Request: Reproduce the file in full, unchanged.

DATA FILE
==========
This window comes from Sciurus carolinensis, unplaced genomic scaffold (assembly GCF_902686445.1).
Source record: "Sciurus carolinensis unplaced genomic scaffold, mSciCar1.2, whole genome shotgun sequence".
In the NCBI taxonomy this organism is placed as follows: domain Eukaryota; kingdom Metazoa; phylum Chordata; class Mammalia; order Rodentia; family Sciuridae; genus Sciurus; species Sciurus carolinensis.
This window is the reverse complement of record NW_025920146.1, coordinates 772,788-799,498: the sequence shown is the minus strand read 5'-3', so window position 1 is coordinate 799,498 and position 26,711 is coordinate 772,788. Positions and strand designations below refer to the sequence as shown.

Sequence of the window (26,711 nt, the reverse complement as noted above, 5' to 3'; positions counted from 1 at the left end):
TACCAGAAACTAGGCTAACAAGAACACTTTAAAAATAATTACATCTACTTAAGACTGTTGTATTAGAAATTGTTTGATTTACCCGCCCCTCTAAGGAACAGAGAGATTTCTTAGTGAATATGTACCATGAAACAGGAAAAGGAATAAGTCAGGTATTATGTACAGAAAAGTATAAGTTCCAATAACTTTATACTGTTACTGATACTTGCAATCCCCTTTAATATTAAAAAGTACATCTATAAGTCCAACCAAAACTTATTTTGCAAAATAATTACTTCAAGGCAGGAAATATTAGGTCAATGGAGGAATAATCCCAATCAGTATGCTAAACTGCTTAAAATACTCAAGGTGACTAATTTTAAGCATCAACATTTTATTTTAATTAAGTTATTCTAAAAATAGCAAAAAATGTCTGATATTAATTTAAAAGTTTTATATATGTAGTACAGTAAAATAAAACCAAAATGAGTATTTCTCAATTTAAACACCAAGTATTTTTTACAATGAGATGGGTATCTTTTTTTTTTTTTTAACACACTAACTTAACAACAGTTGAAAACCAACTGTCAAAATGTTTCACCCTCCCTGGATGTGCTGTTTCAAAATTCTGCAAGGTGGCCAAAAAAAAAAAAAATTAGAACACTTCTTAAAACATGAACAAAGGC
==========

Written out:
This window comes from Sciurus carolinensis, unplaced genomic scaffold (assembly GCF_902686445.1).
Source record: "Sciurus carolinensis unplaced genomic scaffold, mSciCar1.2, whole genome shotgun sequence".
In the NCBI taxonomy this organism is placed as follows: domain Eukaryota; kingdom Metazoa; phylum Chordata; class Mammalia; order Rodentia; family Sciuridae; genus Sciurus; species Sciurus carolinensis.
This window is the reverse complement of record NW_025920146.1, coordinates 772,788-799,498: the sequence shown is the minus strand read 5'-3', so window position 1 is coordinate 799,498 and position 26,711 is coordinate 772,788. Positions and strand designations below refer to the sequence as shown.

Sequence of the window (26,711 nt, the reverse complement as noted above, 5' to 3'; positions counted from 1 at the left end):
TACCAGAAACTAGGCTAACAAGAACACTTTAAAAATAATTACATCTACTTAAGACTGTTGTATTAGAAATTGTTTGATTTACCCGCCCCTCTAAGGAACAGAGAGATTTCTTAGTGAATATGTACCATGAAACAGGAAAAGGAATAAGTCAGGTATTATGTACAGAAAAGTATAAGTTCCAATAACTTTATACTGTTACTGATACTTGCAATCCCCTTTAATATTAAAAAGTACATCTATAAGTCCAACCAAAACTTATTTTGCAAAATAATTACTTCAAGGCAGGAAATATTAGGTCAATGGAGGAATAATCCCAATCAGTATGCTAAACTGCTTAAAATACTCAAGGTGACTAATTTTAAGCATCAACATTTTATTTTAATTAAGTTATTCTAAAAATAGCAAAAAATGTCTGATATTAATTTAAAAGTTTTATATATGTAGTACAGTAAAATAAAACCAAAATGAGTATTTCTCAATTTAAACACCAAGTATTTTTTACAATGAGATGGGTATCTTTTTTTTTTTTTTAACACACTAACTTAACAACAGTTGAAAACCAACTGTCAAAATGTTTCACCCTCCCTGGATGTGCTGTTTCAAAATTCTGCAAGGTGGCCAAAAAAAAAAAAAATTAGAACACTTCTTAAAACATGAACAAAGGC